Facebook is entering week two of a controversy that is, depending on how you view it, either a tempest in a teapot or a tempest in the world’s largest teapot. On Wednesday, Facebook founder and CEO Mark Zuckerberg will meet with conservative political leaders in the company’s latest attempt to contain the damage from allegations of anti-conservative bias. It’s a confusing story in which the principal players on both sides are posturing over a disagreement that largely misses the point. The following is an attempt to sift through the claims and counterclaims to reveal what’s really motivating each side, why it matters, and where it’s all likely to go from here.
Why are we here?
Great question—and surely one that Zuckerberg will be asking himself repeatedly when he’s sitting across the table from Glenn Beck, a Donald Trump aide, and other prominent conservatives on Wednesday.
We’re here, in short, because of a May 9 report in the tech blog Gizmodo that cited an anonymous former Facebook contractor accusing his ex-colleagues of anti-conservative bias in their selection of stories for the site’s “trending” news section. The claims played perfectly into the conservative narrative of liberal bias in the mainstream media, and Republican politicians wasted no time launching a pseudo-official “inquiry” into the matter.
Wait, what’s the “trending” news section?
Glad you asked, because there’s a lot of confusion about this. You know the main Facebook news feed, with all the posts from your friends and the pages you follow? Yeah, no: It’s not that. Rather, the “trending” section is that little box that appears to the right of your news feed on Facebook.com, which the majority of Facebook users no longer visit. It’s that one right below the list of birthdays and event invitations.
Oh, and it’s barely visible at all in the mobile app. To find it, you’ll have to tap the search box and then scroll down past the “Recent Searches,” the “Suggested Searches,” the “Posts You May Have Missed,” and the “Random Other Crap You Don’t Care About” sections, only one of which I made up.
Why is “trending” even there?
It’s a feature that Facebook came up with in 2014 as part of its ongoing battle with Twitter to see which social media platform can make its site more like the other one. Facebook had presented trending as “a list of topics and hashtags that have recently spiked in popularity on Facebook” and implied that it was algorithmic. But it turns out that there are humans involved. Well, journalists, anyway, which in Facebook’s eyes are almost like humans. And, much like the humans they outwardly resemble, these journalists turn out to bring some political baggage to the table.
If no one reads the trending section, then why do people care so much about it?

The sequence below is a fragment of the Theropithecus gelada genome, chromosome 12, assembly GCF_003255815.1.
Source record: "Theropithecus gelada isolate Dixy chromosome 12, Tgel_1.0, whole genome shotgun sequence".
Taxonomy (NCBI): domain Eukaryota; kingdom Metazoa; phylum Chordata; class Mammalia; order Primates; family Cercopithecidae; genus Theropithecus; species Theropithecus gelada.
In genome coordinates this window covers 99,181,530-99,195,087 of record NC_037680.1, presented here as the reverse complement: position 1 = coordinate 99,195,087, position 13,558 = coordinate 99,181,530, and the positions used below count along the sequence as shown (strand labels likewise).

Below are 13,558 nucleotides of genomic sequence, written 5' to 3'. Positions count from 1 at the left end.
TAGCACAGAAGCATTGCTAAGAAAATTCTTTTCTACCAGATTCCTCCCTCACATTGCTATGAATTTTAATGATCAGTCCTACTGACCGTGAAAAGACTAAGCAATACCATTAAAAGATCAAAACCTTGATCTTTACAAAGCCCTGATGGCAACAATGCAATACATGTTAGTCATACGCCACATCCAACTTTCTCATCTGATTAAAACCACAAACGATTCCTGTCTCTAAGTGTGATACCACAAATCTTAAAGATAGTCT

Well, some people read the trending section, and it does drive some marginal amount of traffic to the news sites whose stories are highlighted there. Even a small fraction of Facebook users is still an awful lot of people.
That said, this isn’t really about the trending section. It’s about the disconnect between Facebook’s self-portrayal as a content-neutral technology platform and the reality that it is becoming the world’s most powerful media company. Like a traditional media company, it increasingly has the power to not only distribute the news but to shape how it’s produced and presented. It would like us to think that’s all done through the power of data and algorithms, but the truth is more complicated.
Remind me: What, specifically, are the allegations?
The allegation from the conservative ex-contractor is that fellow “curators” on the trending team routinely passed over popular stories from conservative outlets like Breitbart while elevating stories of liberal interest. For instance, the ex-curator charges that they made “Black Lives Matter” a trending topic even though it wasn’t among the most popular on the site, according to the algorithm. As Gizmodo points out, that’s noteworthy because Facebook helped to birth and fuel the Black Lives Matter movement. At least one fellow ex-curator agreed that human biases came into play in the story selection process, though everyone Gizmodo talked to denied consciously discriminating against stories based on their political interest.
What’s Facebook’s side of the story?
Frankly, it keeps changing. The company first issued a vague statement saying it takes claims of bias seriously. Then it came out with a stronger denial, maintaining that the curators were there simply to prevent duplicates and misnomers among the trending topics. Later, after the Guardian published a leaked version of Facebook’s guidelines for curators, the company admitted the curators had a broader role in story selection. But Facebook said they were constrained from personal bias by “checks and balances,” such as relying on a list of 10 major media outlets to verify newsworthiness.
How did Glenn Beck get involved?
When all else failed, Facebook brought out the big guy himself. In a Thursday post on his own Facebook page, Zuckerberg said he took the claims of bias “very seriously” and promised “a full investigation,” despite finding “no evidence that this report is true.” He also pledged to meet with “leading conservatives” to try and clear the air. One of those leading conservatives, it turned out, was Glenn Beck. Another was Fox News’ Dana Perino. A top Donald Trump aide will be there, as will former South Carolina Sen. Jim DeMint. Good times will, no doubt, be had by all.